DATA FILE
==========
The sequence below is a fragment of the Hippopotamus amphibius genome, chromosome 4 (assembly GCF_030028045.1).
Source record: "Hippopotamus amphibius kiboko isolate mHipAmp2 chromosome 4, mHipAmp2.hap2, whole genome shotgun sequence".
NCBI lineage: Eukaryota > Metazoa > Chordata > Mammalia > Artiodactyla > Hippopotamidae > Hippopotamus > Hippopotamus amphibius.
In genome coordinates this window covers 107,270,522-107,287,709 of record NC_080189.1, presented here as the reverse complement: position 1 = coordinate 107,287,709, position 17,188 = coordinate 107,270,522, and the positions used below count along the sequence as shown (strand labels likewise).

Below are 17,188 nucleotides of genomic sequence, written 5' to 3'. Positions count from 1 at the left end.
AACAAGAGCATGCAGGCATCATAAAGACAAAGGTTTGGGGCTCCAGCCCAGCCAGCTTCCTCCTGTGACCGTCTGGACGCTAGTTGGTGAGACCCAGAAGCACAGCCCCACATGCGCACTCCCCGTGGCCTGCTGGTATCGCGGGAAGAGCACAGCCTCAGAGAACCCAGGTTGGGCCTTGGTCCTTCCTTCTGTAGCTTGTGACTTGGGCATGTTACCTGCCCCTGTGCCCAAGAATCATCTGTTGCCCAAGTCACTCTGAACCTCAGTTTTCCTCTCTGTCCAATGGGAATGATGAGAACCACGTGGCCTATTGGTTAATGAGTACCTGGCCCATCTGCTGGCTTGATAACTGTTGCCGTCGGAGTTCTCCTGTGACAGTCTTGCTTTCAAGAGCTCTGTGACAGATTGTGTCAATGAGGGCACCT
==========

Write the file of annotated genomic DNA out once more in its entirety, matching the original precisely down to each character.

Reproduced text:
The sequence below is a fragment of the Hippopotamus amphibius genome, chromosome 4 (assembly GCF_030028045.1).
Source record: "Hippopotamus amphibius kiboko isolate mHipAmp2 chromosome 4, mHipAmp2.hap2, whole genome shotgun sequence".
NCBI lineage: Eukaryota > Metazoa > Chordata > Mammalia > Artiodactyla > Hippopotamidae > Hippopotamus > Hippopotamus amphibius.
In genome coordinates this window covers 107,270,522-107,287,709 of record NC_080189.1, presented here as the reverse complement: position 1 = coordinate 107,287,709, position 17,188 = coordinate 107,270,522, and the positions used below count along the sequence as shown (strand labels likewise).

Below are 17,188 nucleotides of genomic sequence, written 5' to 3'. Positions count from 1 at the left end.
AACAAGAGCATGCAGGCATCATAAAGACAAAGGTTTGGGGCTCCAGCCCAGCCAGCTTCCTCCTGTGACCGTCTGGACGCTAGTTGGTGAGACCCAGAAGCACAGCCCCACATGCGCACTCCCCGTGGCCTGCTGGTATCGCGGGAAGAGCACAGCCTCAGAGAACCCAGGTTGGGCCTTGGTCCTTCCTTCTGTAGCTTGTGACTTGGGCATGTTACCTGCCCCTGTGCCCAAGAATCATCTGTTGCCCAAGTCACTCTGAACCTCAGTTTTCCTCTCTGTCCAATGGGAATGATGAGAACCACGTGGCCTATTGGTTAATGAGTACCTGGCCCATCTGCTGGCTTGATAACTGTTGCCGTCGGAGTTCTCCTGTGACAGTCTTGCTTTCAAGAGCTCTGTGACAGATTGTGTCAATGAGGGCACCT